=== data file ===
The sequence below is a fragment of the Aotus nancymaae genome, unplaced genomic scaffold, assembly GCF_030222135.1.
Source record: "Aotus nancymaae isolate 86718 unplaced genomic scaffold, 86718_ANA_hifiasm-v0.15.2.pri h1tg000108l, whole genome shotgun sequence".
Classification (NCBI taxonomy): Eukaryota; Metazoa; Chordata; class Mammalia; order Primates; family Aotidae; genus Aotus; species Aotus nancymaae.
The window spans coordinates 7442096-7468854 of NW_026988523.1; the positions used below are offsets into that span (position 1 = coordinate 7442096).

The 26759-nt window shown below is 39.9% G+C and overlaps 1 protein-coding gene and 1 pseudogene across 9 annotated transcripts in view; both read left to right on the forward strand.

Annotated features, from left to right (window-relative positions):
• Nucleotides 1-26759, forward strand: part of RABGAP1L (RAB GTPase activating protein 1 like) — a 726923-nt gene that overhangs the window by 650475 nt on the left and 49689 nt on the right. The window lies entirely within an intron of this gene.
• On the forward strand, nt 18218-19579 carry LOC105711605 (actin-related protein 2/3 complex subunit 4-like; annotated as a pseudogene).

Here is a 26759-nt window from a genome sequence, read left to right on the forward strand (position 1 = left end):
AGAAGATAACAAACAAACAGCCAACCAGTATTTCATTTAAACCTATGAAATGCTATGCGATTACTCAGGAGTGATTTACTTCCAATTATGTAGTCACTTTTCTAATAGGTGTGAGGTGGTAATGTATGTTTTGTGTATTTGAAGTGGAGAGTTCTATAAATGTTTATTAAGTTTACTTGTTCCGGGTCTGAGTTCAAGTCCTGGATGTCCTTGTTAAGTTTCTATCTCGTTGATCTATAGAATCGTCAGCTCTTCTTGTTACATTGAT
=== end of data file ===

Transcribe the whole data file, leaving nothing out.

The sequence below is a fragment of the Aotus nancymaae genome, unplaced genomic scaffold, assembly GCF_030222135.1.
Source record: "Aotus nancymaae isolate 86718 unplaced genomic scaffold, 86718_ANA_hifiasm-v0.15.2.pri h1tg000108l, whole genome shotgun sequence".
Classification (NCBI taxonomy): Eukaryota; Metazoa; Chordata; class Mammalia; order Primates; family Aotidae; genus Aotus; species Aotus nancymaae.
The window spans coordinates 7442096-7468854 of NW_026988523.1; the positions used below are offsets into that span (position 1 = coordinate 7442096).

The 26759-nt window shown below is 39.9% G+C and overlaps 1 protein-coding gene and 1 pseudogene across 9 annotated transcripts in view; both read left to right on the forward strand.

Annotated features, from left to right (window-relative positions):
• Nucleotides 1-26759, forward strand: part of RABGAP1L (RAB GTPase activating protein 1 like) — a 726923-nt gene that overhangs the window by 650475 nt on the left and 49689 nt on the right. The window lies entirely within an intron of this gene.
• On the forward strand, nt 18218-19579 carry LOC105711605 (actin-related protein 2/3 complex subunit 4-like; annotated as a pseudogene).

Here is a 26759-nt window from a genome sequence, read left to right on the forward strand (position 1 = left end):
AGAAGATAACAAACAAACAGCCAACCAGTATTTCATTTAAACCTATGAAATGCTATGCGATTACTCAGGAGTGATTTACTTCCAATTATGTAGTCACTTTTCTAATAGGTGTGAGGTGGTAATGTATGTTTTGTGTATTTGAAGTGGAGAGTTCTATAAATGTTTATTAAGTTTACTTGTTCCGGGTCTGAGTTCAAGTCCTGGATGTCCTTGTTAAGTTTCTATCTCGTTGATCTATAGAATCGTCAGCTCTTCTTGTTACATTGAT